Is it wise to use real name?


#1

I’m looking into Diaspora and was curious if it is safe or wise to use a real name. Would using a real name help my family and friends find me on Diaspora?


(goob) #2

The pros and cons of using your real name in diaspora* are exactly the same as the pros and cons of using your real name anywhere else on the web. No one can give you objective advice whether or not you should use your real name in diaspora*; different people have different opinions. The best thing you can do is to do some research about the potential drawbacks of using your real name in online interactions (especially public ones) and then to make your own decision.

The one difference between diaspora* and some other social networks is that diaspora* gives you an absolutely free choice whether or not to use your real name. It really is up to you.


#3

I would say it really depends on what you want to do with it. If it’s just to talk with your family then I would recommend you use your real name. If you want to have then another account that is more private then you totally can. Like that you have the best of both worlds


#4

Just family, does having a real user name help others find you on Diaspora?
Thank you!


#5

Not really because what you need to give anyone you want to connect to is yourusername@yourpod
If you’re on the same pod you just need the first part with your username.
Hope it helps.


(goob) #6

You can search for people by screen name as well as ID (the ‘name’ that looks like an email address). The ID is only really needed when there are many people in diaspora* with the same name, or when the pod you have registered with does not have an existing relationship with the pod on which the person who wants to find you is registered.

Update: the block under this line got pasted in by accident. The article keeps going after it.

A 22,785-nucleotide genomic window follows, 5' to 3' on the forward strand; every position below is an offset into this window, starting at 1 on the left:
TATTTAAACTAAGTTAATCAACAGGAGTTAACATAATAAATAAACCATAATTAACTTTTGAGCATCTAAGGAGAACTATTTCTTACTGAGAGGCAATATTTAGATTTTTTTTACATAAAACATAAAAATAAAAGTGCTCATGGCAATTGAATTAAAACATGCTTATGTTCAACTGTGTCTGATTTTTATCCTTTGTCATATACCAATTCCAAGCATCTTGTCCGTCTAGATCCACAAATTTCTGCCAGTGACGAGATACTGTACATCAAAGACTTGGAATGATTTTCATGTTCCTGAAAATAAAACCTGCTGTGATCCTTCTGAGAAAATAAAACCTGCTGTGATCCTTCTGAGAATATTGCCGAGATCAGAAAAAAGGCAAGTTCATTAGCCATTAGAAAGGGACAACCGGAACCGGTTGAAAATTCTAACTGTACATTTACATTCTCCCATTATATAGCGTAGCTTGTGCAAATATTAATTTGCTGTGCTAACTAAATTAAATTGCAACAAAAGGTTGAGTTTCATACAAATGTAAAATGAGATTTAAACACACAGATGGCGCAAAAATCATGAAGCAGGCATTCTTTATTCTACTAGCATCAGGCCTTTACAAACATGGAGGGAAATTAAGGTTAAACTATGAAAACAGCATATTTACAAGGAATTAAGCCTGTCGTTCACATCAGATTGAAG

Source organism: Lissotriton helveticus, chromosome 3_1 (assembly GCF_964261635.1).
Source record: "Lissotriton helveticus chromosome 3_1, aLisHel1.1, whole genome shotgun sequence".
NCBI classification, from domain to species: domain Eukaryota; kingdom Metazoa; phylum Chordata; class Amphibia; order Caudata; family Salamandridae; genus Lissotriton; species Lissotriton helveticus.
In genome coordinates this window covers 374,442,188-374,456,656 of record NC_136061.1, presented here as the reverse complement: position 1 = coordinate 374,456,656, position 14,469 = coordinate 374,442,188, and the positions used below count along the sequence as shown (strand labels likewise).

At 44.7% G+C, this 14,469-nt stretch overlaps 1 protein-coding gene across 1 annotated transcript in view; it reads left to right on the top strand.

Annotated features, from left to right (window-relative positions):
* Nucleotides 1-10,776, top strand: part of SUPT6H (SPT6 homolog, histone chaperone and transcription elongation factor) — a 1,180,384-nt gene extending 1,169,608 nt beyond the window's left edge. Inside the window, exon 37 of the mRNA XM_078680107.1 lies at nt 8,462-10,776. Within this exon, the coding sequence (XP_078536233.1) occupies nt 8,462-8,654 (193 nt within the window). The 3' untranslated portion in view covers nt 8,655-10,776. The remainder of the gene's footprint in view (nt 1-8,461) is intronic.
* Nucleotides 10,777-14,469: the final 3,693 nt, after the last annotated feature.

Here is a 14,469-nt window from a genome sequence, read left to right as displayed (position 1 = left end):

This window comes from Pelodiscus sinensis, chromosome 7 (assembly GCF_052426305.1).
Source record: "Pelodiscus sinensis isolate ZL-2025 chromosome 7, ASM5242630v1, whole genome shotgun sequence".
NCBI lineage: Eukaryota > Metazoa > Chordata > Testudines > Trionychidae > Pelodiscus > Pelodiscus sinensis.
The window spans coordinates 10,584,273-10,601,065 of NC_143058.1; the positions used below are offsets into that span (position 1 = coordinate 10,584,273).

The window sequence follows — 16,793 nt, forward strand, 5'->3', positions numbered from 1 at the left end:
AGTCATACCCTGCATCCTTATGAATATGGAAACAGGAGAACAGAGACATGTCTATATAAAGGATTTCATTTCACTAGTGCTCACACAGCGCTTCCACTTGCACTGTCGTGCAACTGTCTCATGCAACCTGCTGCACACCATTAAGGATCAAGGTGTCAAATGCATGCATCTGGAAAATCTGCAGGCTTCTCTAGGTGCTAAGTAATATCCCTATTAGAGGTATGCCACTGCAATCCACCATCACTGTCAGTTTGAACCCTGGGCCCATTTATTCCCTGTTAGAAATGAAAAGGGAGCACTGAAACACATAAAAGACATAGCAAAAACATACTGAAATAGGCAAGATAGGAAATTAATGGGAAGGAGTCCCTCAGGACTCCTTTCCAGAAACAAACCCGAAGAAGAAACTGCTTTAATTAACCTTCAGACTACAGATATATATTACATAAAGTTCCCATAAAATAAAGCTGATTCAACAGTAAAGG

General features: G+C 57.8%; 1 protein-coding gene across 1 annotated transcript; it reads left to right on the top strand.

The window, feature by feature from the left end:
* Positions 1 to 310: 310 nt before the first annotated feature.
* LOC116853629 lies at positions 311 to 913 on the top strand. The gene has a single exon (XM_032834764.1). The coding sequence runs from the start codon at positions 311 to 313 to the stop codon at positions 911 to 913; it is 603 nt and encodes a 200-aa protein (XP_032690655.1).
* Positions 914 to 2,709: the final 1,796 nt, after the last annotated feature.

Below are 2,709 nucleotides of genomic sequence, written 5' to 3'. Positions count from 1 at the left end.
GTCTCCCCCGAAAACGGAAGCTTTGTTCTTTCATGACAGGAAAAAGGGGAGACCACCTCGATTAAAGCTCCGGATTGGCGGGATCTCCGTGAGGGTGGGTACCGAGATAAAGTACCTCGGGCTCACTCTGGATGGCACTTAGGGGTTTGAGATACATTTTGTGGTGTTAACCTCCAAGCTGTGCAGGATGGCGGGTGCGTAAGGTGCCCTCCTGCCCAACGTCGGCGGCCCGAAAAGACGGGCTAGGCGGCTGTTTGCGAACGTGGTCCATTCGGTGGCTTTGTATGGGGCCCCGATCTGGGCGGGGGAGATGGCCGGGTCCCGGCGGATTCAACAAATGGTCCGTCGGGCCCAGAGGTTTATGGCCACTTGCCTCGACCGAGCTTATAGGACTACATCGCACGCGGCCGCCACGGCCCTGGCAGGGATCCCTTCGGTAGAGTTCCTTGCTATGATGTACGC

@maw, if you tell people what name you are using in diaspora*, it really makes no difference whether or not that name is your real one. If you tell your grandmother that you’re registered as ‘Little Squeaky Mouse’ in diaspora*, she can find you by searching for that name.

If you are only going to be connecting with family and will be sharing everything with them privately rather than posting publicly, you might find it more natural to use your real name, but that really is a personal decision for you to make. Perhaps you could discuss it with your family first, if you are finding it hard to decide.


(Olav Folland) #7

I find it in my interests to be easily found by name on the internet, but a larger part of my internet persona is a phoney-baloney artist. I’ve also been using my real name for years, so there’s another reason to keep doing so. Some people use the same pseudonym across their web accounts for their reasons.
Personally, I prefer real names, but there are a lot of reasons to not do so, and most of them valid.

On diaspora* so far I’ve found that it seems slightly more people use pseudonyms than not. Either way, it doesn’t affect interacting among users. We’re a lot more about ‘who you are’.

One thing that hasn’t come up here, though, is your name and anything you post publicly is, well, public, and can be searched for on Google or whatever, which is worth considering.


(Deus Figendi) #8

There is nothing wrong with it using more but one account.

So you could register your real name on some pod (like evesmith@diaspora.example.info) with your real name as screenname (like “Eve Smith”) write a small bio with your real day of birth and your residence and one public posting where you explain who you are for those who find you.
And secondly you register squeeky_mouse@funny.example.org and there you do all the stuff you don’t want to have “connected” to your real life. You do all the public stuff there etc.

And whenever some of your friends or family finds you as Eve Smith and adds you to their contacts you can either:

  • Do all the reallife-family-stuff in private messages and limited posts with your evesmith-account
  • or tell your beloved secretly that it is cool they found you as evesmith but your realy used handle is squeeky_mouse@funny.example.org

This way you can be found but you avoid to be analysed as your real “you”.